Alcohol Is a Really Serious Drug
July 16, 2015 | By Laura MacKay
Drinking your drug isn’t any better than smoking or shooting it
Here’s a real pet peeve of Dr. Brown’s: the phrase “alcohol and drugs.” Alcohol is, in fact, a drug. Yet alcoholism is segregated from other addictive behaviors in our language, both formally and informally.
There’s the National Council on Alcoholism and Drug Dependence (NCADD). The National Clearing House for Alcohol and Drug Information. And many an “alcohol and drug treatment center.” Police forms refer to “alcohol and/or drugs.”
Dr. Brown, a former AA member, recalls people in the Program saying, “Oh no, I didn’t take drugs. I just drank.”
The correct phrasing is “alcohol and other drugs” or “drugs, including alcohol.”
Legally and Socially Acceptable, But . . .
It is arguably a convenient oversight, one that reflects alcohol’s legality and social acceptability. It fosters the specific illusion that addiction to alcohol is somehow not as serious as addiction to other drugs, and the general illusion that the various addictions are fundamentally different. Addiction is addiction.
The dilemma of course is that if NCADD or anyone else refers only to “drugs,” most people will not imagine that they are talking about alcohol. Nor would we want to lose sight of the size of the alcohol problem relative to other drugs. The NCADD writes this on its website:
One of the most significant challenges faced by NCADD . . . is putting the problems of alcohol and [other] drugs into a perspective that the general public can understand. When alcohol is combined into any discussion about other drugs, the general public, the media and policy makers tend to focus on the more dramatic issues of the illegal drugs or just drinking and driving, as if it is the only alcohol-related problem.
Alcohol Does More Damage
In 2010 alcohol caused nearly a third of all US vehicle fatalities. But it’s also associated with violence, child abuse and neglect, cardiovascular diseases, cancer, chronic lung diseases, diabetes, and absenteeism in the workplace.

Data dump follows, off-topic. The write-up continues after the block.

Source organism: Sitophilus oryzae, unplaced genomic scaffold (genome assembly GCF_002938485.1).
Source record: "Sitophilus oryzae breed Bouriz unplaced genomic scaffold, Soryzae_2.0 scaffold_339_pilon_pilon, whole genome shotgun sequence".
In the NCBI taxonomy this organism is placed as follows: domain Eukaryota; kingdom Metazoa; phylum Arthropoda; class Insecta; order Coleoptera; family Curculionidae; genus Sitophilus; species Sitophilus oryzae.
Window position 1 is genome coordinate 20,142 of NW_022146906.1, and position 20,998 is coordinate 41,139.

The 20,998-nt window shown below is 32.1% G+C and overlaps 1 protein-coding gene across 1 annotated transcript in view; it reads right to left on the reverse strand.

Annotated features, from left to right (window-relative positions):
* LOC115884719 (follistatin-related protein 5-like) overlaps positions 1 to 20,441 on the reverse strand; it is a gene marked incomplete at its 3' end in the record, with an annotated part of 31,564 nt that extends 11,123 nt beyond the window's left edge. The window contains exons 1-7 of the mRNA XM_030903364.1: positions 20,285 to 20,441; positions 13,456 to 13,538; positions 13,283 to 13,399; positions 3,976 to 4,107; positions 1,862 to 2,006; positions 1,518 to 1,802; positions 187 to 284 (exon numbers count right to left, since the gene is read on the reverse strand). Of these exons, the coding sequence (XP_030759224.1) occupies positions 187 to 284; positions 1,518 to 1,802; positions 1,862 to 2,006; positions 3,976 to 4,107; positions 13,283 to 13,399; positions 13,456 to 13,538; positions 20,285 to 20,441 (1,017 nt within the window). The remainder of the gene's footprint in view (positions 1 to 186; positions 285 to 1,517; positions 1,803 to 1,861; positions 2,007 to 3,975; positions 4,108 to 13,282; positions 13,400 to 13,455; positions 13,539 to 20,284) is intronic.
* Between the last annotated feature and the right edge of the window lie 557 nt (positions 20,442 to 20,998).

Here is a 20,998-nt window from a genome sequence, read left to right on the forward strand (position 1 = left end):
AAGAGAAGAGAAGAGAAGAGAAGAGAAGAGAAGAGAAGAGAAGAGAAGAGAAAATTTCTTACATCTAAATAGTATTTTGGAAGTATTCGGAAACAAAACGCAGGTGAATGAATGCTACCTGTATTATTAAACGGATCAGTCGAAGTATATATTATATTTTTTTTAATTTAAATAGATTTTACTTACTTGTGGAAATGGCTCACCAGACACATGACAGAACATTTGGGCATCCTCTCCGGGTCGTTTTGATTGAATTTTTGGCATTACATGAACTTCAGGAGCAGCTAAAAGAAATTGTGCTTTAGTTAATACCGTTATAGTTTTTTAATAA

Illegal drugs are indeed a big drama: the US “war on drugs” wages on to the tune of $51 billion annually. And a gun-toting gangsta dealing on dark dirty streets makes for better TV than a mild-mannered office worker slumped under the mood lighting of a wine bar. But the fact is, alcohol affects many more lives than all other drugs combined.
NCADD cites a study that put the number of people in the United States with “past-year dependence” on alcohol at 7.9 million; the number for all illegal drugs combined was 1.6 million. Worldwide, according to the World Health Organization, there are 2.5 million alcohol-related deaths annually. A few findings from that report:
- Nearly 4 percent of all deaths worldwide are related to alcohol
- 9 percent of all deaths worldwide among people age 15 to 29 are alcohol-related
- Alcohol is the third biggest risk factor for disease burden worldwide, behind only being underweight in childhood and unsafe sex; it’s a bigger risk factor that unsafe water, high blood pressure, tobacco use, and illegal drugs, the latter coming in way down the list at number 18
For all the attention that it does get, via AA, Mothers Against Drunk Driving, and other organizations, not to mention the Lindsay Lohans and Nurse Jackies of the world, it would seem that alcohol is still the elephant in the room.
See the glossary: Addiction